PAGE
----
Loofe’s autopsy, cause of death detailed on day 13 of Bailey Boswell trial
A forensic pathologist walked the jury through Sydney Loofe's autopsy, explaining her findings and Loofe's cause of death.
LEXINGTON, Neb. (KLKN) – On day 13 of the trial for Bailey Boswell, accused of killing 24-year-old Sydney Loofe in November of 2017, the jury heard from a forensic pathologist who detailed Loofe’s autopsy and ultimately her cause of death.
“Based on the autopsy examination, studies performed and examination of the scene, the cause of death will be homicidal violence including strangulation,” said Michelle Elieff, a forensic pathologist from the Physician’s Laboratory in Omaha.
Her testimony Friday morning began with the processes of an autopsy and the discussion of the use of tools that are used during autopsy examinations.
Elieff says she received Loofe’s body in 13 pieces to her lab on December 7, 2017, just two days after she was found in various places in Clay County.
Throughout her testimony, Elieff explained that many of Loofe’s internal organs were missing, including her tongue, heart, esophagus, and most of her left lung. Loofe also had no blood remaining in her body, which Elieff says is common in dismemberment cases. Without blood, Elieff was forced to take lung and brain tissue to use for the toxicology report.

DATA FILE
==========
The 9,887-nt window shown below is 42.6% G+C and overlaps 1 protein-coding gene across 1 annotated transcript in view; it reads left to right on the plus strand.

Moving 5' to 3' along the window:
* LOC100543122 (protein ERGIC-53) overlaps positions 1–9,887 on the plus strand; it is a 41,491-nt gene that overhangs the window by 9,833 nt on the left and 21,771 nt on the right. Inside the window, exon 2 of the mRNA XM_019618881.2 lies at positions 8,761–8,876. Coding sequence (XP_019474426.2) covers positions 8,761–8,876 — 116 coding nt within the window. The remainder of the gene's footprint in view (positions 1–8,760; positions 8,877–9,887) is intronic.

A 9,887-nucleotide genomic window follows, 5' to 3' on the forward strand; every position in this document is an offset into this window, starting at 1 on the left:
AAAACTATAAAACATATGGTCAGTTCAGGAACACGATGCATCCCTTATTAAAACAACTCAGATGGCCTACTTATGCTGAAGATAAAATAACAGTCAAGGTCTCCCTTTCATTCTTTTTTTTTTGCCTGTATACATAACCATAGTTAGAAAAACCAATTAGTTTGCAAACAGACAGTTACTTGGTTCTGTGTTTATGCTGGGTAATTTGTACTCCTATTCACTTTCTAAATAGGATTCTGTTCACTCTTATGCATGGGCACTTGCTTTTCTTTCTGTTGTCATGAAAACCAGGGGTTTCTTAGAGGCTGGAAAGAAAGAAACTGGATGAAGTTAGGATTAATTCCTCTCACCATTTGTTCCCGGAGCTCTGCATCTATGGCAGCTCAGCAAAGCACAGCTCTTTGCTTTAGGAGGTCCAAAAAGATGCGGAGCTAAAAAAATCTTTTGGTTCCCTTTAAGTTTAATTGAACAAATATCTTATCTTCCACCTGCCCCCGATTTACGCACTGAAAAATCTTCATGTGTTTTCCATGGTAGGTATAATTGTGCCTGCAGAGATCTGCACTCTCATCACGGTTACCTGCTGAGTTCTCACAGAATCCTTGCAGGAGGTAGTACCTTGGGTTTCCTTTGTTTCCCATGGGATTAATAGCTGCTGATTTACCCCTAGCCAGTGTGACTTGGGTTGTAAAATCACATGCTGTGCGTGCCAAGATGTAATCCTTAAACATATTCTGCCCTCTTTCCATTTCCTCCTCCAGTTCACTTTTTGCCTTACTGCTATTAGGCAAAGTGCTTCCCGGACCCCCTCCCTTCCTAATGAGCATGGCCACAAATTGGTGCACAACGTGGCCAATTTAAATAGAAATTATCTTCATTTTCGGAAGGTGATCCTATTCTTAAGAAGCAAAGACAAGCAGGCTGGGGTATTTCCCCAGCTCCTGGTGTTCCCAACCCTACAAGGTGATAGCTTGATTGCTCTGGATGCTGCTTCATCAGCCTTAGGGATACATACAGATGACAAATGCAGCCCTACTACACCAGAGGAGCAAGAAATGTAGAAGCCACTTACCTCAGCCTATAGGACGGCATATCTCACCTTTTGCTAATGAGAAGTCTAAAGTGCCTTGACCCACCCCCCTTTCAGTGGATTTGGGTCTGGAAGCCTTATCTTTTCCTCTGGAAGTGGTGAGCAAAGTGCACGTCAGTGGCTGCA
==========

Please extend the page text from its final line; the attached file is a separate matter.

Toxicology showed that an anti-depressant and alcohol were found in her system.
Of the most important parts of her examination, Elieff says on Loofe’s skin there were areas that indicated a straight-edged knife or tool of some sort that was used to cut through her skin. Elieff says based on her experience, the marks on the bones indicated that a serrated saw was used, but not one that would have been mechanically powered. For example, a hand saw or hack saw, she said.
After examining Loofe’s head, face, eyes, and the remaining portions of her neck, Elieff says there were signs of petechial hemorrhaging, which means blood vessels were suppressed or congested, causing them to burst, making her skin bluish.
“All of these findings in their totality, this is consistent with strangulation,” Elieff said.
However, Elieff says there were portions of Loofe’s upper neck tissue that were missing and would have better helped identify if strangulation was caused manually or by ligature. The missing skin tissue could have been due to animal predation, but there wasn’t direct indication.
Though normally appearing stoic, signs of anguish and sadness were exuded from Boswell. After a short break during the morning, Boswell was seen wiping away tears as the court reconvened.
Animal predation was found on other parts of Loofe’s body, Elieff says. Some of the bags that Loofe’s body was disposed of in were broken open, and signs of animal activity were found on her upper arm, parts of her face, and her abdomen.
Elieff also pointed out bruises and markings that were found on Sydney’s hands and wrists, which she says were from before her death. “These are pattern injuries that are commonly seen in a restraint of some sort,” Elieff testified.
When examining Loofe’s limbs, Elieff recognized areas above her ankles and below her elbows, where skin and soft tissue removed, leaving bones exposed.
During Aubrey Trail’s trial last summer, there was an indication that skin around Loofe’s ankles and parts of her arms were removed in order to hide marks of restraints, but that was not indicated during any testimony Friday, or by Elieff.